When the sun rose over Israel the day after a new basic law officially designating it as the “nation-state of the Jewish people,” the country was no different than it was the day before.

But as Israelis and Jews throughout the world commence a characteristically bitter debate about this new law, in which both sides will exaggerate its importance, what’s really troubling about this discussion is that so few on either side of this question are asking themselves what kind of Jewish state Israel should be.

The Israeli flag. Credit: Wikimedia Commons via Dr. Zachi Evenor.

The law was passed in the same week as the start of Tisha B’Av (observed this year from sundown on Saturday, July 21 until nightfall on Sunday, July 22), the day of national mourning in which Jews commemorate not only a litany of national tragedies, but also what their tradition teaches is the sinat chinam or “senseless hatred” between Jews that helped facilitate so many catastrophes. As such, what is needed most now is a willingness for Jews to stop engaging in a pointless debate about the largely anodyne details of this law and to devote some of the same energy to stop delegitimizing each other. The fact that a Conservative rabbi was hauled in by police for questioning in an early-morning raid (although quickly released) in Israel for performing a non-Orthodox Jewish marriage soon after the law was passed points to the way that this discussion has unleashed passions that are profoundly dangerous for the future of the Jewish people and their state.

Despite the angry and overblown rhetoric from the law’s critics, in practice the basic or constitutional law that designates Israel as a Jewish state and officially recognizes Jewish symbols changed nothing about the way the country actually governs itself. Nor did it rob non-Jewish minorities of their rights. In almost every respect, the legislation merely reflects traditional Zionist goals about creating a country that would serve to express the Jewish people’s legitimate right to national self-expression. It is in most respects a statement that recognizes national symbols (the flag, the “Hatikva” anthem, Jerusalem as its capital, the Hebrew calendar and language, as well as Jewish holidays) and national priorities (“the ingathering of exiles,” the right of “Jewish settlement” in the ancient homeland of the Jews, and the freedom and safety of Jews wherever they might live).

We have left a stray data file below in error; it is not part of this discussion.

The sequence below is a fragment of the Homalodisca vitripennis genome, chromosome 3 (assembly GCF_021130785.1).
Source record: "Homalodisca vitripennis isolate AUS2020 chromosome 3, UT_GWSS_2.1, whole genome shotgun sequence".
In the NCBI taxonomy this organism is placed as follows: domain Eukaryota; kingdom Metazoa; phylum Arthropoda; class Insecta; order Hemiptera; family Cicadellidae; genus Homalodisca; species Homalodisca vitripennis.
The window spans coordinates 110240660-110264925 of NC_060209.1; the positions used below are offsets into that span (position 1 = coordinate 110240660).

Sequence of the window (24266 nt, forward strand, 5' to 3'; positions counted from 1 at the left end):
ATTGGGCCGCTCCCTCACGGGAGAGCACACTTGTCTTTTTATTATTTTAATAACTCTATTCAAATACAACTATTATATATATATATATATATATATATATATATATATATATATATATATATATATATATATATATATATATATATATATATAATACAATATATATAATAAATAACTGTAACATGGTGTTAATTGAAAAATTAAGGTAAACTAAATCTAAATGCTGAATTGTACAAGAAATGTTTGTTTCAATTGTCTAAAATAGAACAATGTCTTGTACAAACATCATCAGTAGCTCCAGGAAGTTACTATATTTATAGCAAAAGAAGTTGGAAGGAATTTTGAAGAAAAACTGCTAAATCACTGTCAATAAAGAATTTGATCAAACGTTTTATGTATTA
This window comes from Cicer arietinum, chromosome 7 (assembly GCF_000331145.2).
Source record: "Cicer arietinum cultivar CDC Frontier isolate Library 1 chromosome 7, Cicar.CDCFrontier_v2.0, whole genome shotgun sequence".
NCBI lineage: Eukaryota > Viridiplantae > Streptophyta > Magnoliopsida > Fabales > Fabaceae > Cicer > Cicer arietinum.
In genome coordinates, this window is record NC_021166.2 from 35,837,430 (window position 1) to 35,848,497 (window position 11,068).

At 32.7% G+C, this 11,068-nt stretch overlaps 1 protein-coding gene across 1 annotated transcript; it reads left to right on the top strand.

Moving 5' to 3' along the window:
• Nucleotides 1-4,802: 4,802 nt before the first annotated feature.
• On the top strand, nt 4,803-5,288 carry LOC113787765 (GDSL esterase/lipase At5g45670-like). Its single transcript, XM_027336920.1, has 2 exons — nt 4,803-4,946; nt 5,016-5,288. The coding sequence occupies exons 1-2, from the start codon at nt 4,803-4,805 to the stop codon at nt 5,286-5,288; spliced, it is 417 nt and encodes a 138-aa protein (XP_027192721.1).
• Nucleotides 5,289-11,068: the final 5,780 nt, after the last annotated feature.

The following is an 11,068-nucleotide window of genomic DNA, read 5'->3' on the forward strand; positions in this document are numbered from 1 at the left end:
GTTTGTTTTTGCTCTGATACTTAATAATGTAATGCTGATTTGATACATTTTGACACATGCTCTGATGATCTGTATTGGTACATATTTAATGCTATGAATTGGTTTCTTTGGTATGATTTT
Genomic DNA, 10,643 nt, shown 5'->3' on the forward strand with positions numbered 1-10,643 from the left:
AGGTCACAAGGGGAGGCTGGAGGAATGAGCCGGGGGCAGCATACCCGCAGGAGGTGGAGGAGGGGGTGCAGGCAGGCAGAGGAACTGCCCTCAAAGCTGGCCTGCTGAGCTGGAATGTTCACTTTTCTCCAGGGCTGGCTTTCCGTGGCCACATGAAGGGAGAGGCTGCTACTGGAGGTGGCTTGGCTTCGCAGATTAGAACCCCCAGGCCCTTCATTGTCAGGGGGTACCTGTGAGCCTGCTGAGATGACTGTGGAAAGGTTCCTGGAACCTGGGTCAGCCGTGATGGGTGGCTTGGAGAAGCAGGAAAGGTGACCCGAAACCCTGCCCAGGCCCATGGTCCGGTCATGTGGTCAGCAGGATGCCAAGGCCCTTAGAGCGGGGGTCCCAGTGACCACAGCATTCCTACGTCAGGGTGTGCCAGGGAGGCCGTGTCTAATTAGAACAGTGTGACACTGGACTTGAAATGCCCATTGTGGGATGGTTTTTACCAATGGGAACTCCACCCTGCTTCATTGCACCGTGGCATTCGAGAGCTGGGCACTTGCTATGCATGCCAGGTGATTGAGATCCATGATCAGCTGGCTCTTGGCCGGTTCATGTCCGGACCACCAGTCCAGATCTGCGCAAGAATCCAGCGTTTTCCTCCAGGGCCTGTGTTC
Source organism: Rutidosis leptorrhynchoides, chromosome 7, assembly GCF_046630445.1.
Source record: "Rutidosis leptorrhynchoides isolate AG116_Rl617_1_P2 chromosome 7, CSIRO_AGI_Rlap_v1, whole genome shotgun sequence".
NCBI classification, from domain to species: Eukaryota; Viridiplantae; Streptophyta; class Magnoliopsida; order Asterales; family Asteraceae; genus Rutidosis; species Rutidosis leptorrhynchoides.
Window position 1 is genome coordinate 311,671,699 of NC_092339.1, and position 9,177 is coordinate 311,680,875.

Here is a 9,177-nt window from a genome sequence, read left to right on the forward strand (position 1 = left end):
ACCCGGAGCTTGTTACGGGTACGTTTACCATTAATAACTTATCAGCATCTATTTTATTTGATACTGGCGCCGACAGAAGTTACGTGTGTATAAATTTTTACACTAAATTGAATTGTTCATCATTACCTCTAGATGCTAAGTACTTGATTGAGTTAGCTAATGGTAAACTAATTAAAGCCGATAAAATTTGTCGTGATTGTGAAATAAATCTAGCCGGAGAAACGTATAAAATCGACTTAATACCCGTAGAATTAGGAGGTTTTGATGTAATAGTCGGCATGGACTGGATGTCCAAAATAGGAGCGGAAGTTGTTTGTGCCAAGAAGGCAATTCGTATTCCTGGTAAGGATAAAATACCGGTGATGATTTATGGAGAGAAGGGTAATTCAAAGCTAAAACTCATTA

Even the points on which critics harped were largely misleading. Arabic is still an officially recognized language. The dilemma of a national minority living in a country dedicated to another people’s nation-state is real and has led to problems for Arabs that Israelis should devote more energy to correcting and resolving. But reminding the world that Israel is a Jewish state is no more insulting to Arabs than was Israel’s Declaration of Independence.

While it is true that Israel could have gotten by just fine without this legislation, I am not persuaded by those who argue that the passage of law will make the task of defending Israel against its critics, both Jewish and non-Jewish, much harder. Those who claim that the law makes Israel an “apartheid state” had no more ammunition to substantiate that despicable lie now than they did before it was enacted. Secular liberal culture tends to regard any expression of nationalism, even when tied to a democratic state that offers equal rights to all of its citizens, as racist. That means many people who view the world from that perspective are already inclined to be against Israel. Their desire to tear it down will not be any greater now than what was already obvious.

It’s true that the main impetus for passing this bill was a desire on the part of Israeli Prime Minister Benjamin Netanyahu to mollify the more right-wing elements in his governing coalition. But it is also understandable that many Israelis have reacted to the growing effort to isolate Israel embodied by the BDS movement by reasserting the reasons why a Jewish state was established in the first place.